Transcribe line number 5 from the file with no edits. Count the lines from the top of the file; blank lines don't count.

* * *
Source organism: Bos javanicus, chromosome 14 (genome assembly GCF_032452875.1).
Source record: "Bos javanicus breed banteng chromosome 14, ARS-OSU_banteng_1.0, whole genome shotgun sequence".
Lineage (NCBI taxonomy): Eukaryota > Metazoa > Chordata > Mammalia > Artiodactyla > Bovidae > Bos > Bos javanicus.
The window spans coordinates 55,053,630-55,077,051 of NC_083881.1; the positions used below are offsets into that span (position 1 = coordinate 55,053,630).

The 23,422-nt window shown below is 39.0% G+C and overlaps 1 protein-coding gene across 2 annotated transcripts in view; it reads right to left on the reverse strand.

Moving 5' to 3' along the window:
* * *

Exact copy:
The 23,422-nt window shown below is 39.0% G+C and overlaps 1 protein-coding gene across 2 annotated transcripts in view; it reads right to left on the reverse strand.